Fri Jan 15 02:26pm EST
First, the good news: After being rebuffed by no fewer than four potential candidates -- Utah coach Kyle Whittingham added his rejection to the others this morning -- Tennessee apparently has a new head coach in time to begin its final recruiting push when the NCAA-mandated "dead period" ends on Sunday. The bad news? Well, there is no bad news, exactly, but ... who on earth is Derek Dooley?
For his entire life, the first answer to that question has always been "Vince Dooley's son." The Georgia legend won six SEC championships and one national title in 25 years in Athens, and Derek has hardly emerged from his father's shadow through a 17-20 run in three years as head coach at Louisiana Tech. The best you can say for the younger Dooley's efforts in Ruston is that he inherited one of the worst programs in the nation -- and certainly the worst defense, a unit that finished dead last in total and scoring D the year before his arrival in 2006 -- and made some not-too-sour lemonade, improving the Bulldogs' record in 2007 and guiding them to just the third bowl win in school history in the '08 Independence Bowl. But after last year's 4-8 effort -- punctuated by a five-game losing streak that included losses to Idaho and Utah State -- his stock wasn't exactly soaring at the end of 2009. And there is the whole thing about being a young, relatively unproven comer with a famous last name, which didn't work out so well for Tennessee the last time.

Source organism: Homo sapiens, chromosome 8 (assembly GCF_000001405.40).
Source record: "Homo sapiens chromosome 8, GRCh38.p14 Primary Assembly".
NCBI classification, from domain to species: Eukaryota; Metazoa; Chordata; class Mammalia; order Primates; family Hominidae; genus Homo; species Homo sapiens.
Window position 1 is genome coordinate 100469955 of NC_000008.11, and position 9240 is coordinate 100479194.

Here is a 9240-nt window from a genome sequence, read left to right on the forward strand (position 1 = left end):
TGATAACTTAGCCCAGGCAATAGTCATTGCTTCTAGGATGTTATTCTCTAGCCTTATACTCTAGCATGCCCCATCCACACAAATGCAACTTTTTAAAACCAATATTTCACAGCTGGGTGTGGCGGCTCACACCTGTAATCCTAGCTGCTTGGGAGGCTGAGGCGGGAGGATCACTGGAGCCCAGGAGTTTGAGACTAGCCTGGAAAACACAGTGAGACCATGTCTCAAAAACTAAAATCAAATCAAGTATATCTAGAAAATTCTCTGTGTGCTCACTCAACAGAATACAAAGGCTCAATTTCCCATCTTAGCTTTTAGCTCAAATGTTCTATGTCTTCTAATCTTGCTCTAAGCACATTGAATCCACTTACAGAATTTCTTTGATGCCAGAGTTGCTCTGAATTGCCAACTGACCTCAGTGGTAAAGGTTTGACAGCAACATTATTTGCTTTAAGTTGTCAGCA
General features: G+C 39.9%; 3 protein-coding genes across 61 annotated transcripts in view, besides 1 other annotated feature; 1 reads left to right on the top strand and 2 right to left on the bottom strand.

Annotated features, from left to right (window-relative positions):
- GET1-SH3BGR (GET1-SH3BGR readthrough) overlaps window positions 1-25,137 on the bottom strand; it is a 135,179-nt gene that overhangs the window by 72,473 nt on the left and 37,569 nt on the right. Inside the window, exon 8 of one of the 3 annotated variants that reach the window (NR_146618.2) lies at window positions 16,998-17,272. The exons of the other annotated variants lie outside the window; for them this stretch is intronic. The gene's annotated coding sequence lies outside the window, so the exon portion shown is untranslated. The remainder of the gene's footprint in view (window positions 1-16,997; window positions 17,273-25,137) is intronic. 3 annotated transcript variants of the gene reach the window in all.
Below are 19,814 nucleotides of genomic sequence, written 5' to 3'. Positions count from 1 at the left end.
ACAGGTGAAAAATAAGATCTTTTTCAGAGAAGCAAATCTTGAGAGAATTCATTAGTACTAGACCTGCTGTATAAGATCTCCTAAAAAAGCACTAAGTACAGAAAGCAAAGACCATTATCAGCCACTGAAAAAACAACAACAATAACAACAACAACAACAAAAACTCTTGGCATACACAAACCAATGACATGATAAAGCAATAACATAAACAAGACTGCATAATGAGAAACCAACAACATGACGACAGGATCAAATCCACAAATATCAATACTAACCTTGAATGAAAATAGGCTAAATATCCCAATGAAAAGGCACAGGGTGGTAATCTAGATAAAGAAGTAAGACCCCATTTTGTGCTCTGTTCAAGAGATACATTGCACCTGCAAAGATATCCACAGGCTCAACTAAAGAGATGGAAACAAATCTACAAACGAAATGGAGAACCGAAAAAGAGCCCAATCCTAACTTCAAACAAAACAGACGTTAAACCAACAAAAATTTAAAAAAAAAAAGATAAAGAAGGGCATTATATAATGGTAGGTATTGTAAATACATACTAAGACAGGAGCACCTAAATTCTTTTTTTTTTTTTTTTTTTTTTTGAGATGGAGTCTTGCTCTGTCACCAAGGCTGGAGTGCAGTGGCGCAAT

As a fifth choice, though, he'll have to do. And unlike his now-reviled predecessor, Lane Kiffin, Dooley's ties make him more attractive -- and far, far less likely to suddenly bolt -- to a program in Tennessee's position. He grew up in the SEC and has spent his entire career in the South, including a graduate assistant stint at Georgia and five years on Nick Saban's staff at LSU (I'm sure he'll show you his 2003 BCS championship ring if you ask nicely, Vol fans). He followed Saban from Baton Rouge to the Miami Dolphins, and landed the La. Tech gig a couple weeks before Saban bolted for Alabama; he added the title of athletic director after his first season at Tech. He has a law degree and seems to regarded as a smart, disciplined pro. The Vols are springing for (or settling for) a guy with impeccable connections, who knows the region, who will value the unique traditions of Tennessee football and who's been preparing for this opportunity his entire life.
He is not a guy who has actually, you know, won a lot of games or distinguished himself in any way in a very short time as a head coach. Considering what a late-breaking disaster their search was, though, and how desperately they need someone to salvage what remains of Kiffin's recruiting class over the next three weeks, the Vols probably could have done a lot worse. I say "probably," because we really have no idea what Dooley actually brings to the table beyond his name and his willingness to keep a half-dozen assistant coaches on staff to save the athletic department from an expensive round of buyouts.